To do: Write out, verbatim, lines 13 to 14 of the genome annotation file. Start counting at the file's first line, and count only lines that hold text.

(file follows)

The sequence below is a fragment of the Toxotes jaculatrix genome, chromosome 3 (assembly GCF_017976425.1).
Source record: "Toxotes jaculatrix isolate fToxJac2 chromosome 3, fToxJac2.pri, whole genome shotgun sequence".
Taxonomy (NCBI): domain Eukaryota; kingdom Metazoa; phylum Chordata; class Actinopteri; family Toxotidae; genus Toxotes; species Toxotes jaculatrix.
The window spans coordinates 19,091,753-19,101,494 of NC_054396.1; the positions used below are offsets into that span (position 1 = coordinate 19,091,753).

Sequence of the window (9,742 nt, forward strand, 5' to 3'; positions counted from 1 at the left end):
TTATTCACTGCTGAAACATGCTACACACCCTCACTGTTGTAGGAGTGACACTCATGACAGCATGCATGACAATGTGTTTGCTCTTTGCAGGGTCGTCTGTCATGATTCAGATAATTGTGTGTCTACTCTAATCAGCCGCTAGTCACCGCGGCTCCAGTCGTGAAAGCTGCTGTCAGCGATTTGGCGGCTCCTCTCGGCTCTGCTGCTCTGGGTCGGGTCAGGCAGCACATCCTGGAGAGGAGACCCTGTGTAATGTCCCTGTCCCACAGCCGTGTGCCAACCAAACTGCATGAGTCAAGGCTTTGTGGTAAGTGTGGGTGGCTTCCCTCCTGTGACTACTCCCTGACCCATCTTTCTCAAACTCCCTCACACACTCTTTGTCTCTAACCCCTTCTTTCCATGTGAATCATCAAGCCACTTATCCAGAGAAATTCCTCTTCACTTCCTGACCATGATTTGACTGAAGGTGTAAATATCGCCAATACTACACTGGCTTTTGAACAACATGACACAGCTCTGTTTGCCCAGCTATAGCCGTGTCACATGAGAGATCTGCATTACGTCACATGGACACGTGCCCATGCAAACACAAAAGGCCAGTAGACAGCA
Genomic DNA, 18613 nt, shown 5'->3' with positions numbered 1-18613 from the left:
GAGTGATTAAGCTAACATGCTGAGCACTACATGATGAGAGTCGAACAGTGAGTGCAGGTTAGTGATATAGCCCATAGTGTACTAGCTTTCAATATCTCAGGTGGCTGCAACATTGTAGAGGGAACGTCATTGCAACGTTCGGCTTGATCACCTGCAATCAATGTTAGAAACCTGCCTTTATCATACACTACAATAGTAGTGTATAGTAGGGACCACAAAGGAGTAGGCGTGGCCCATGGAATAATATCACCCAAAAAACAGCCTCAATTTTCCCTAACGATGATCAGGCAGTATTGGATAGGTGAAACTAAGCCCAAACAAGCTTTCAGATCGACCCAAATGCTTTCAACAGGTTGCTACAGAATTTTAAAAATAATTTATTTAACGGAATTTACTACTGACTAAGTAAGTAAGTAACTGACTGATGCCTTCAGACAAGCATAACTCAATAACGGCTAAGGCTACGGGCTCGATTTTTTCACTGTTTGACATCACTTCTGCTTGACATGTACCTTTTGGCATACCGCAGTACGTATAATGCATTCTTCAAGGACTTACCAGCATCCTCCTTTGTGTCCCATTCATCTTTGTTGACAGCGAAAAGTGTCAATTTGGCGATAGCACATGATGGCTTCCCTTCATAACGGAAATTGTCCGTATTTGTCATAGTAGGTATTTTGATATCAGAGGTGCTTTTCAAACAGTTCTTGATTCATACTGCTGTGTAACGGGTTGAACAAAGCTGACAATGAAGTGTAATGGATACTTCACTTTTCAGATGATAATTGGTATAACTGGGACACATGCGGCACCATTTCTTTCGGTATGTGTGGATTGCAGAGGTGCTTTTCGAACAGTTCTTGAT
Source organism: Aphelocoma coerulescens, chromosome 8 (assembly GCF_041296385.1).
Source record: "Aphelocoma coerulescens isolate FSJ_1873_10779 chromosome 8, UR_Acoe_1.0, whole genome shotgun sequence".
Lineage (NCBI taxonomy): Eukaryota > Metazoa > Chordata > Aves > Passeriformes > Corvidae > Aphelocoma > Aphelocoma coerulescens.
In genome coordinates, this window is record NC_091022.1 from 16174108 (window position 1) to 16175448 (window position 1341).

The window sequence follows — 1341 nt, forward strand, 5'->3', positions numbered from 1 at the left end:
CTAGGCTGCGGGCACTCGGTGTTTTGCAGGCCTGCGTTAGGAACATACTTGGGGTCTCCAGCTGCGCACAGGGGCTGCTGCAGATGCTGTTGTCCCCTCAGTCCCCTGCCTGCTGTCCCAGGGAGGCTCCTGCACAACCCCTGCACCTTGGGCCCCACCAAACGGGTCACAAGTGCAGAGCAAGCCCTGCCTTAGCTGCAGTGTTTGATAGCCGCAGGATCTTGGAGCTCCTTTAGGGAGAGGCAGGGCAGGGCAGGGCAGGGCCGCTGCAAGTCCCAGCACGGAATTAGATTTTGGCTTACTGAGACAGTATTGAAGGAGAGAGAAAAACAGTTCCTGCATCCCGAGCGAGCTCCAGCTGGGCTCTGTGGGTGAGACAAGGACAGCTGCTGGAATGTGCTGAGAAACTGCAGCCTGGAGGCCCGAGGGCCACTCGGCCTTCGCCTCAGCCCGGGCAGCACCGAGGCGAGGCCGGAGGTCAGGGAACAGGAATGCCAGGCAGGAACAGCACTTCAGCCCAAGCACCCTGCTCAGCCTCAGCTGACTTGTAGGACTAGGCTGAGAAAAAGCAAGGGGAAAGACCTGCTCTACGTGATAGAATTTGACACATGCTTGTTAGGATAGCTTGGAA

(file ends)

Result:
The window sequence follows — 1341 nt, forward strand, 5'->3', positions numbered from 1 at the left end:
CTAGGCTGCGGGCACTCGGTGTTTTGCAGGCCTGCGTTAGGAACATACTTGGGGTCTCCAGCTGCGCACAGGGGCTGCTGCAGATGCTGTTGTCCCCTCAGTCCCCTGCCTGCTGTCCCAGGGAGGCTCCTGCACAACCCCTGCACCTTGGGCCCCACCAAACGGGTCACAAGTGCAGAGCAAGCCCTGCCTTAGCTGCAGTGTTTGATAGCCGCAGGATCTTGGAGCTCCTTTAGGGAGAGGCAGGGCAGGGCAGGGCAGGGCCGCTGCAAGTCCCAGCACGGAATTAGATTTTGGCTTACTGAGACAGTATTGAAGGAGAGAGAAAAACAGTTCCTGCATCCCGAGCGAGCTCCAGCTGGGCTCTGTGGGTGAGACAAGGACAGCTGCTGGAATGTGCTGAGAAACTGCAGCCTGGAGGCCCGAGGGCCACTCGGCCTTCGCCTCAGCCCGGGCAGCACCGAGGCGAGGCCGGAGGTCAGGGAACAGGAATGCCAGGCAGGAACAGCACTTCAGCCCAAGCACCCTGCTCAGCCTCAGCTGACTTGTAGGACTAGGCTGAGAAAAAGCAAGGGGAAAGACCTGCTCTACGTGATAGAATTTGACACATGCTTGTTAGGATAGCTTGGAA